How to choose the best DSLR camera

More and more people are buying DSLR cameras than ever before with major camera manufacturers like Nikon and Canon introducing low priced entry models to entice first time users. DSLR cameras have larger sensors compared to compact cameras making them less susceptible to noise. They also allow you to change the lens to cope with different shooting conditions. DSLRs are the preferred choice of professional photographers and are ideally suited to people who want to take up photography seriously. The DSLR is undoubtedly the best choice of camera to take shots in a wide variety of lighting conditions.

If you don't already own a DSLR or an SLR for that matter then the first question you have to ask yourself is how much do I want to spend? Prices start at a few hundred dollars and then go upwards to several thousand dollars for the top model

If you have already owned a SLR camera like a Nikon, or Canon, there is a possibility that you may still be able to use some of the older lenses on the newer DSLR models. Having said this I should point out that you will probably have to manually focus such lenses.

Many camera manufacturers supply what they call a kit lens with camera bodies. Obviously a $200 kit lens will not be as good as a high quality $2000 lens with the same focal length and zoom range. If you are starting out and buying your first DSLR you probably don't want to spent thousands of dollars on lenses as well as having the expense of buying a camera body so it is important to try and evaluate who makes the best kit lenses. My personal choice of the best DSLR to start out with is Nikon. This is based on reviews of cameras fitted with their own kit lenses and price performance. Having said that if you choose any of the large digital camera manufacturers you will not go far wrong.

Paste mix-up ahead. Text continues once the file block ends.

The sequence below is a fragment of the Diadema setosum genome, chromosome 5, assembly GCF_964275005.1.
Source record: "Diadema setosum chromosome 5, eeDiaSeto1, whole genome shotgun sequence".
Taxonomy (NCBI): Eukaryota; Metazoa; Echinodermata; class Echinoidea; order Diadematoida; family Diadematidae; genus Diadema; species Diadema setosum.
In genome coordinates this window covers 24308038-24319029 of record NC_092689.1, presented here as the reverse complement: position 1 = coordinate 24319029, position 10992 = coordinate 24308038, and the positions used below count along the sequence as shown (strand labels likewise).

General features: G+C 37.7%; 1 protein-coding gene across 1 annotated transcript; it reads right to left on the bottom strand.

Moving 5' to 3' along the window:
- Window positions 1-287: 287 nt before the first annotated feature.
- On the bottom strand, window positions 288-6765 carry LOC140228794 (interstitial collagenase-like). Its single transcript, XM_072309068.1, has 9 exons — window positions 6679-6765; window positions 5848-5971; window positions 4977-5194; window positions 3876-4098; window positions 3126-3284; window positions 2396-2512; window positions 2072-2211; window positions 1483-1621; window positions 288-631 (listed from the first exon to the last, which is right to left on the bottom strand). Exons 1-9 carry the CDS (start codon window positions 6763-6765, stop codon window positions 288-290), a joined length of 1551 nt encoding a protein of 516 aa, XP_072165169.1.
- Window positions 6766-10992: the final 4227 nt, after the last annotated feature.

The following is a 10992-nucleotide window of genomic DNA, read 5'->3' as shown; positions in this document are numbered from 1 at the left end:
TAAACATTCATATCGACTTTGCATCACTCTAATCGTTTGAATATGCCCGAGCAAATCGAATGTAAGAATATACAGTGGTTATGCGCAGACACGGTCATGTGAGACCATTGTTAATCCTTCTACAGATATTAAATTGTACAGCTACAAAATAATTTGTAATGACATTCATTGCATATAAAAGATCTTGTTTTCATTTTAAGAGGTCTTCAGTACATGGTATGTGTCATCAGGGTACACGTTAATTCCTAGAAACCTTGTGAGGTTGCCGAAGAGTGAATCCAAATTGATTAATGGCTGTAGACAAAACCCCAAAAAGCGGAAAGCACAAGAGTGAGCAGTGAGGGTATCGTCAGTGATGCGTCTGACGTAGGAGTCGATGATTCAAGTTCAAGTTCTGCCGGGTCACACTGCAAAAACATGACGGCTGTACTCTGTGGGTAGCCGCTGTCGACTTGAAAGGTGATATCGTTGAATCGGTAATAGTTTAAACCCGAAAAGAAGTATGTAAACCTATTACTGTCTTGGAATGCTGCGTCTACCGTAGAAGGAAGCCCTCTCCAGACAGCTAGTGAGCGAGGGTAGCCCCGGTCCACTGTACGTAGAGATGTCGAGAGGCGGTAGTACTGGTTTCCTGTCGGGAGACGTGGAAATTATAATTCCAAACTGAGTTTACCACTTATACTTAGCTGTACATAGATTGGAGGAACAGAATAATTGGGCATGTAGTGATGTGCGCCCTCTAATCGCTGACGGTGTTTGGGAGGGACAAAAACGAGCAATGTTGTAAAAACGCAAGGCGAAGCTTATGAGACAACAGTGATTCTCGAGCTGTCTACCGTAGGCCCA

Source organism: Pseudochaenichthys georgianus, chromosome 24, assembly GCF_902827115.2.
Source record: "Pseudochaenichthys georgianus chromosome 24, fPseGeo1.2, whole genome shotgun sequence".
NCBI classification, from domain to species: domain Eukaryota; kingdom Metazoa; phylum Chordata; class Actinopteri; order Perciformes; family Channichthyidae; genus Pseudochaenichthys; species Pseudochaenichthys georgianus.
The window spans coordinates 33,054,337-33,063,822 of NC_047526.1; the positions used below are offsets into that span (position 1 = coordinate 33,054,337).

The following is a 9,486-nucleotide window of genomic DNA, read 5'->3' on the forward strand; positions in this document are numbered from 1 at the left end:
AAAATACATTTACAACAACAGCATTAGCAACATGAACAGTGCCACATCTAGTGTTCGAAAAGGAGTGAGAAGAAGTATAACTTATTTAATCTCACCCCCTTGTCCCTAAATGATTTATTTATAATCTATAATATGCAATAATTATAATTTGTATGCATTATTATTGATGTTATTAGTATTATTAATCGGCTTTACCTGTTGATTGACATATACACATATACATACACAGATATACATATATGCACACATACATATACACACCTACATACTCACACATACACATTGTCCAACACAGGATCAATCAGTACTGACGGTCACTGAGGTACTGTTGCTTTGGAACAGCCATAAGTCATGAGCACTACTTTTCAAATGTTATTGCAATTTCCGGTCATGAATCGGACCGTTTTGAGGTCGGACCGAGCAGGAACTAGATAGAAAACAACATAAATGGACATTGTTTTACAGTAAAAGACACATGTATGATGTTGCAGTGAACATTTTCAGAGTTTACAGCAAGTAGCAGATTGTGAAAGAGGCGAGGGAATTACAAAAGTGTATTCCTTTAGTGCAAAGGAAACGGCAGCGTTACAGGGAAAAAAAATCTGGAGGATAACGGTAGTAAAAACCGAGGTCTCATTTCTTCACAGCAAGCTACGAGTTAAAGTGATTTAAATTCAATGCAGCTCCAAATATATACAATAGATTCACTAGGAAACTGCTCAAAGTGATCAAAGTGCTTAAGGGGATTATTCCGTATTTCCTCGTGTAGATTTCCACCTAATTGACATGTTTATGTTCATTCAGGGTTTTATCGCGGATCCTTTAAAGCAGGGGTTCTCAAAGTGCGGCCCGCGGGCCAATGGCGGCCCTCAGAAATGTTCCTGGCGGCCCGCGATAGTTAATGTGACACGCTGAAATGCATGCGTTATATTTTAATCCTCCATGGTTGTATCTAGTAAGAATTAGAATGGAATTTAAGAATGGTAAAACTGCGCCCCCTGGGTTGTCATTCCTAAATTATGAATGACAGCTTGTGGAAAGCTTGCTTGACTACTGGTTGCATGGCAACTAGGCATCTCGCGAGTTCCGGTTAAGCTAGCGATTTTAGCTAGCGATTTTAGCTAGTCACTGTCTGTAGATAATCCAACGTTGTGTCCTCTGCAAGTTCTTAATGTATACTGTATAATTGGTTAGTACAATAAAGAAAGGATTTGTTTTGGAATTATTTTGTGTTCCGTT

Once you have decided on what type of camera is best for you the next step is decide on the price you want to pay. After that it's time to go bargain hunting. If you stick with the big camera names I've quoted you are unlikely to get a bad buy. Also if you look at last years models, you can often pick one up a camera with as much as 30% off the initial price. Web sites like dpreview and Steve's cameras contain all the latest reviews. If you are still uncertain what model to buy, select a few you think you might like, and then go read the comments and look at the pictures on the forums at dpreview.

Once you've bought your first DSLR, you will probably want to buy an extra lens to extend the zoom range range you can take photos at. Most people start of with an 18-55mm zoom then add 55-200mm or 55-300mm lenses. In some cases the lens can cost as much or more than the DSLR body. Once you make your initial purchase of the camera body and lenses you are usually locked into that manufacturer. You can continue to buy lenses for your existing DSLR body or if you want to upgrade bodies you can buy a new body which is compatible with your existing lenses. You are now exactly in the position every camera manufacturer wants!

Nikon 55-200mm lens........Canon 55-250mm lens......Tamron 70-300mm for Sony

The lenses shown above are some of the most popular low cost lenses used by three of the major camera manufacturers.